A Fleeting Sorrow

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Arcade Publishing, 1995 - Fiction - 181 pages
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Paul Cazavel, a successful and seemingly healthy Parisian architect, learns from his doctor one morning, after a presumably routine checkup, that he has lung cancer. The doctor's prognosis is that he has at best six months to live. At thirty-nine, Paul feels betrayed and cheated, but can't indulge in self-pity on a day he has to spend breaking the tragic news to the people he thought meant everything to him. There's his "best" friend, who, it turns out, is too busy with his own career to sympathize with Paul's dire disclosure; a mistress so carried away by her own grief that she forgets her lover's existence; a wife whose joy at the news of her husband's impending death shimmers through her cynical show of devotion. What has Paul been doing all his life? And who are all these insufferable people surrounding him? Paul has no time to keep up appearances. Under the gun of an inexorable deadline, he does exactly as he pleases, leaves his boring job, abandons his family, finds and pursues the only woman he really ever loved but had never dared commit to. His death liberates his life - for a while. But nothing goes according to plan in a novel in which the unexpected is the order of the day.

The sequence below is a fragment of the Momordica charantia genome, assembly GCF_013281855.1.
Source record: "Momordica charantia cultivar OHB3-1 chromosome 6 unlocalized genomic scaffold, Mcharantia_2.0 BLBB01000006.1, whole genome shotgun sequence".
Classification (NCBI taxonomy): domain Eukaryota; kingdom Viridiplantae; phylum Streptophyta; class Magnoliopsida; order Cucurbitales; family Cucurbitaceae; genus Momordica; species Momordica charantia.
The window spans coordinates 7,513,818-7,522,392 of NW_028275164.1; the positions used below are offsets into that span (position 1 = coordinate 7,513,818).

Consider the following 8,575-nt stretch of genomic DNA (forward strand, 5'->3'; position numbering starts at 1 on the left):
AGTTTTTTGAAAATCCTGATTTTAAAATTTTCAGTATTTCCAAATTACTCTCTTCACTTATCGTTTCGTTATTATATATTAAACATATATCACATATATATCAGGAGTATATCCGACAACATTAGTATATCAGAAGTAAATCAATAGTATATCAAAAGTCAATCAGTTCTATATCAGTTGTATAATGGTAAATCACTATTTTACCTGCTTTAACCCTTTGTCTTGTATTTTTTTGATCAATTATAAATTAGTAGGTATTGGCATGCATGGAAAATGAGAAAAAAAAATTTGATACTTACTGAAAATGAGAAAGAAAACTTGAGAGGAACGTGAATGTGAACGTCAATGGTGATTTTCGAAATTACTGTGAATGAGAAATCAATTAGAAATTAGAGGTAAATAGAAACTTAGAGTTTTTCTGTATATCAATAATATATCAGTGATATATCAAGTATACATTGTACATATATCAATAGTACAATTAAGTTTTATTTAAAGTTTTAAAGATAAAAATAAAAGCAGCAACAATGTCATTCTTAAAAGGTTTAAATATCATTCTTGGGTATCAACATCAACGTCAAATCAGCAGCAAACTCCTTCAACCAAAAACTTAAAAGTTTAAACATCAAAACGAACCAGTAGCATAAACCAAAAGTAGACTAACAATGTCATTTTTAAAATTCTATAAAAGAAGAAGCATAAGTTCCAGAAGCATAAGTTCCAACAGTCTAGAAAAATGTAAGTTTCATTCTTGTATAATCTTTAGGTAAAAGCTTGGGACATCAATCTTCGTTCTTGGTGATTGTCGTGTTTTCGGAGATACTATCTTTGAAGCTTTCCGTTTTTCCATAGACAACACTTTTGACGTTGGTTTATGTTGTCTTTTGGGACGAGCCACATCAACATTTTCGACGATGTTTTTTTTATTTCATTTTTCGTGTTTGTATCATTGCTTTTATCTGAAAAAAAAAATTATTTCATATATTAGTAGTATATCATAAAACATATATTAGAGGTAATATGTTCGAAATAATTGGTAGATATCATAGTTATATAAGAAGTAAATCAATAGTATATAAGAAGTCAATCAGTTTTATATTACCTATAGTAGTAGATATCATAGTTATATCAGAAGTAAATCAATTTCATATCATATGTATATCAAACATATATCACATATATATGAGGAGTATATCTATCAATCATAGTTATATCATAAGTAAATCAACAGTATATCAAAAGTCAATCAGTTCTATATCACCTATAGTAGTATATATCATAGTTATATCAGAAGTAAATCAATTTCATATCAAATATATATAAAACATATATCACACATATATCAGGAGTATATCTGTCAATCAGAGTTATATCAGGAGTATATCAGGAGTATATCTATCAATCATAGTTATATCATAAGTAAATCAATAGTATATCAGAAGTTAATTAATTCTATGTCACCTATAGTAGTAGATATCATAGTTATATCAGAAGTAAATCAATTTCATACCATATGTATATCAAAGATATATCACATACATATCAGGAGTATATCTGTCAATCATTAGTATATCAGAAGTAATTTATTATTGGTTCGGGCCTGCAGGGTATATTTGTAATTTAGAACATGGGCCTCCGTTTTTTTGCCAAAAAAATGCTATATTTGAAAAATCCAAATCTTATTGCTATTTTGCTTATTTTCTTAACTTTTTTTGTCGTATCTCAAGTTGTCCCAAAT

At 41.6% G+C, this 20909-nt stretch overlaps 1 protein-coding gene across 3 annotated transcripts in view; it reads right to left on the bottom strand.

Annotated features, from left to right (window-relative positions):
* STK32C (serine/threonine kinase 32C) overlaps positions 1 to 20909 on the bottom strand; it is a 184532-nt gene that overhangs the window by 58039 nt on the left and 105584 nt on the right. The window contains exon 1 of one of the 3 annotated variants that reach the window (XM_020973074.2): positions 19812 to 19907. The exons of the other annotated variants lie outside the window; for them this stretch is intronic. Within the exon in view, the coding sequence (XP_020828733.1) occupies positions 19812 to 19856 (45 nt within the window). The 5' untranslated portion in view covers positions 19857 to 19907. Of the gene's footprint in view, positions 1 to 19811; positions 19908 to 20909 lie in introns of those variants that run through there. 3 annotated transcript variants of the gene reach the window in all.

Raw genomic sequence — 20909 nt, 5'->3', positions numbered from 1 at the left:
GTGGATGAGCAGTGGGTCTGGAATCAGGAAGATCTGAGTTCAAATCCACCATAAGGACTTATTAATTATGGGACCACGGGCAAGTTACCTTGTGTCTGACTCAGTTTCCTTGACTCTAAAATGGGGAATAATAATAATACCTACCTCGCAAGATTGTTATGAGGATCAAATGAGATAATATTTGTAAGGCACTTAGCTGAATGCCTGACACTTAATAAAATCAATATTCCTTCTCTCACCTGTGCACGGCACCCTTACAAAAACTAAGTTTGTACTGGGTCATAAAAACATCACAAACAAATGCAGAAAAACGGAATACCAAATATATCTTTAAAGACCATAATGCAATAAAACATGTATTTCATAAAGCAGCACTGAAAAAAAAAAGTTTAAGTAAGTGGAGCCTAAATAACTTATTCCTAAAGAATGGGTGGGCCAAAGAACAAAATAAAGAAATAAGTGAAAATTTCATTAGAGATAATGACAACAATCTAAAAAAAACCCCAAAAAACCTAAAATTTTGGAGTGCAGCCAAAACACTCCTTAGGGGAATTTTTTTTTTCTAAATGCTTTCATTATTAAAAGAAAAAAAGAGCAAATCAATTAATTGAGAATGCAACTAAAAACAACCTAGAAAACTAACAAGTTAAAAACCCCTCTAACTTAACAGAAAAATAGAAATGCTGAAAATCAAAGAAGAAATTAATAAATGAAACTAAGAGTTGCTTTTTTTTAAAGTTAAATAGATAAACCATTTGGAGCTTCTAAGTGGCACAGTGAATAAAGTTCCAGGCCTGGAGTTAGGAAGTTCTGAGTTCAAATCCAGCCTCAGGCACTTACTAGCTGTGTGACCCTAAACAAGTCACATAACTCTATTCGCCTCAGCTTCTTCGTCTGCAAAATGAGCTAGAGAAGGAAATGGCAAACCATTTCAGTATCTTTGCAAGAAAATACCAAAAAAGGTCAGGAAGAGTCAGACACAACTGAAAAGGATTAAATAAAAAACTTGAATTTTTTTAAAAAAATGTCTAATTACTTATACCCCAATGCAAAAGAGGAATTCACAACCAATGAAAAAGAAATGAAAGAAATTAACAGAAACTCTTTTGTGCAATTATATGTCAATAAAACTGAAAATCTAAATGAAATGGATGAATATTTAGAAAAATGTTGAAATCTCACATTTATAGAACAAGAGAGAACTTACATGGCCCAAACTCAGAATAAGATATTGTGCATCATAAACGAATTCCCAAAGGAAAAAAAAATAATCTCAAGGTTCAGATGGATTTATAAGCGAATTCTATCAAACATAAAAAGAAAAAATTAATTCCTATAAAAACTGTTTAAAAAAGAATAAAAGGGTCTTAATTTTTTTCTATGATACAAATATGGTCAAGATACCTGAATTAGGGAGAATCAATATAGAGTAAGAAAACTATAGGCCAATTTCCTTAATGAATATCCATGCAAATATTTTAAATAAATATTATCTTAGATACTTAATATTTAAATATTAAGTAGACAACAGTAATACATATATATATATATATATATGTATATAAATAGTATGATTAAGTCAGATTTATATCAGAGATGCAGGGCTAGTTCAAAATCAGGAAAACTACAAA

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User Review  - Jane Doe - Kirkus

A slim, shallow, uncompelling day in the life of a rogue who's told that he has six months to live, by the prolific French author (A Reluctant Hero, 1987, etc.). First thing in the morning, Paul ... Read full review

A fleeting sorrow

User Review  - Not Available - Book Verdict

More a novella, this short work by celebrated French author Sagan (e.g., Bonjour Tristesse) is well written despite its trite premise: Paul Cazabel has just been diagnosed with lung cancer and given ... Read full review

Selected pages


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Section 10

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About the author (1995)

FranCoise Sagan (1935-2004) was only eighteen when her first novel, "Bonjour Tristesse", was published. Her other novels include "Incidental Music", "A Certain Smile", and "The Painted Lady".

Richard Seaver was a publisher, editor, and translator. He passed away in 2009.

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